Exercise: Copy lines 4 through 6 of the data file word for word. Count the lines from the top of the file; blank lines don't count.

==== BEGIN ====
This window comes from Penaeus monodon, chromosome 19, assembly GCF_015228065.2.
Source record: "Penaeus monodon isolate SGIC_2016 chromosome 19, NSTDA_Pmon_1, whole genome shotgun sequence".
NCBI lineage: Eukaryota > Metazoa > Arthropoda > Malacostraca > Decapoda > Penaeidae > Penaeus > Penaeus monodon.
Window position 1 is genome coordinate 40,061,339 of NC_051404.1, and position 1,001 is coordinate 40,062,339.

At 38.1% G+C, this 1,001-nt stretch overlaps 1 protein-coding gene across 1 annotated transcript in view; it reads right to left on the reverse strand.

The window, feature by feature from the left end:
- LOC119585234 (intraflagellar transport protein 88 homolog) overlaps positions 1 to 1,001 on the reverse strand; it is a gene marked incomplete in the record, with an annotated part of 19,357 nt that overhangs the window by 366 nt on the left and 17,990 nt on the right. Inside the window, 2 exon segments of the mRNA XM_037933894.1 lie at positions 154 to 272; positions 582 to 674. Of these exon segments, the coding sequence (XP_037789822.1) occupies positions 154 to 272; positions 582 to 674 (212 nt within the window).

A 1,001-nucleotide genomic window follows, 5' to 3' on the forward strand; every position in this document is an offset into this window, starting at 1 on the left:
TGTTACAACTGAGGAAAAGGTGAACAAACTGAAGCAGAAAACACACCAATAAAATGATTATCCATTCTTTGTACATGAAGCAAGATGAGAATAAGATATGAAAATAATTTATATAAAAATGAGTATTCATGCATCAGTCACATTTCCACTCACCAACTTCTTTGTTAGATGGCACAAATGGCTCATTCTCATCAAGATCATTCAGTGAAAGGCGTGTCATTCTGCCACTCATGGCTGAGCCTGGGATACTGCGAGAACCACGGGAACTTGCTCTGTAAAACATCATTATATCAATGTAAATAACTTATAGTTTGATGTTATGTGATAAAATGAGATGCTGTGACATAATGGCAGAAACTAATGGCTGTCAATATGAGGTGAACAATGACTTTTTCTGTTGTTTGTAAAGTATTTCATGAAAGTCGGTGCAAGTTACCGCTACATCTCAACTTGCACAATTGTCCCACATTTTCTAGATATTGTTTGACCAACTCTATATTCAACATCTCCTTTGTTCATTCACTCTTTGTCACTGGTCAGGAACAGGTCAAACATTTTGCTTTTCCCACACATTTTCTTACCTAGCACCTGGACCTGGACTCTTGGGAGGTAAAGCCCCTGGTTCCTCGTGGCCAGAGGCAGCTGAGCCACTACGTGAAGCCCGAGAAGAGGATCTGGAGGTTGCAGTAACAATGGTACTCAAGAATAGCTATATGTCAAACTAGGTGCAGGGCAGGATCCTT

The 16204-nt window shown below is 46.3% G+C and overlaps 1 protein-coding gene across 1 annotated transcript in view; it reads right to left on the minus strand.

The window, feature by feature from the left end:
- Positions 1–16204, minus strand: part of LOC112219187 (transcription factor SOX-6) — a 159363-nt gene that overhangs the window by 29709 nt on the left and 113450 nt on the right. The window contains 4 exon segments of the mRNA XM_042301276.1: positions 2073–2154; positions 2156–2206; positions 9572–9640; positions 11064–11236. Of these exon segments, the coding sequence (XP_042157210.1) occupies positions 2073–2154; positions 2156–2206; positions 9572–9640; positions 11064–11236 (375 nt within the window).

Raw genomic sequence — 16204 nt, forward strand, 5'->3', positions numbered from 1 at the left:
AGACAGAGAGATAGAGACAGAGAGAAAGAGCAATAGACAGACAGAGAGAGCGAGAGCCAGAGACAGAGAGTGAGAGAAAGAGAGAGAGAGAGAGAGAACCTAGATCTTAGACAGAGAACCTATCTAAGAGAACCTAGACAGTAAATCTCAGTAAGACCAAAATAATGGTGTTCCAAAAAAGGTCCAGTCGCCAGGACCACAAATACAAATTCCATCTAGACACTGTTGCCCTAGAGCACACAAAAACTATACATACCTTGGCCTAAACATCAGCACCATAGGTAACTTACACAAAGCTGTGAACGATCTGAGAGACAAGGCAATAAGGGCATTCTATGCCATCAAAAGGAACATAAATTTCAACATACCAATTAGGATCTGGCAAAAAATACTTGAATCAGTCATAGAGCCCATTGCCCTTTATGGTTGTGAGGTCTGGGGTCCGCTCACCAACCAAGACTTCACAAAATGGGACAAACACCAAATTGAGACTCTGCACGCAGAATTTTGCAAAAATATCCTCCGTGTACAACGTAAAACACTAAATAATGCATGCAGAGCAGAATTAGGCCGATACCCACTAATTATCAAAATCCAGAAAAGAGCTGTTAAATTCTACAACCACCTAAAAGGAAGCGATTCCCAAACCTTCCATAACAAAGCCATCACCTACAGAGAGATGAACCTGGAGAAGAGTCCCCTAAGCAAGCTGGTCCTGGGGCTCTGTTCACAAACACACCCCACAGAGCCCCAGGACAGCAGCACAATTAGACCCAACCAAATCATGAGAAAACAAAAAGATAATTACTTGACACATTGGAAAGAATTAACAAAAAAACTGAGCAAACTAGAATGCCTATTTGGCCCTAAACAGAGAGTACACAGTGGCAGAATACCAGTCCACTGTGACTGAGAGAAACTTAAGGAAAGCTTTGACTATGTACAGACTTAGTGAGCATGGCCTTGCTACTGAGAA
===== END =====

Window position 1 is genome coordinate 40,061,339 of NC_051404.1, and position 1,001 is coordinate 40,062,339.

At 38.1% G+C, this 1,001-nt stretch overlaps 1 protein-coding gene across 1 annotated transcript in view; it reads right to left on the reverse strand.

The window, feature by feature from the left end: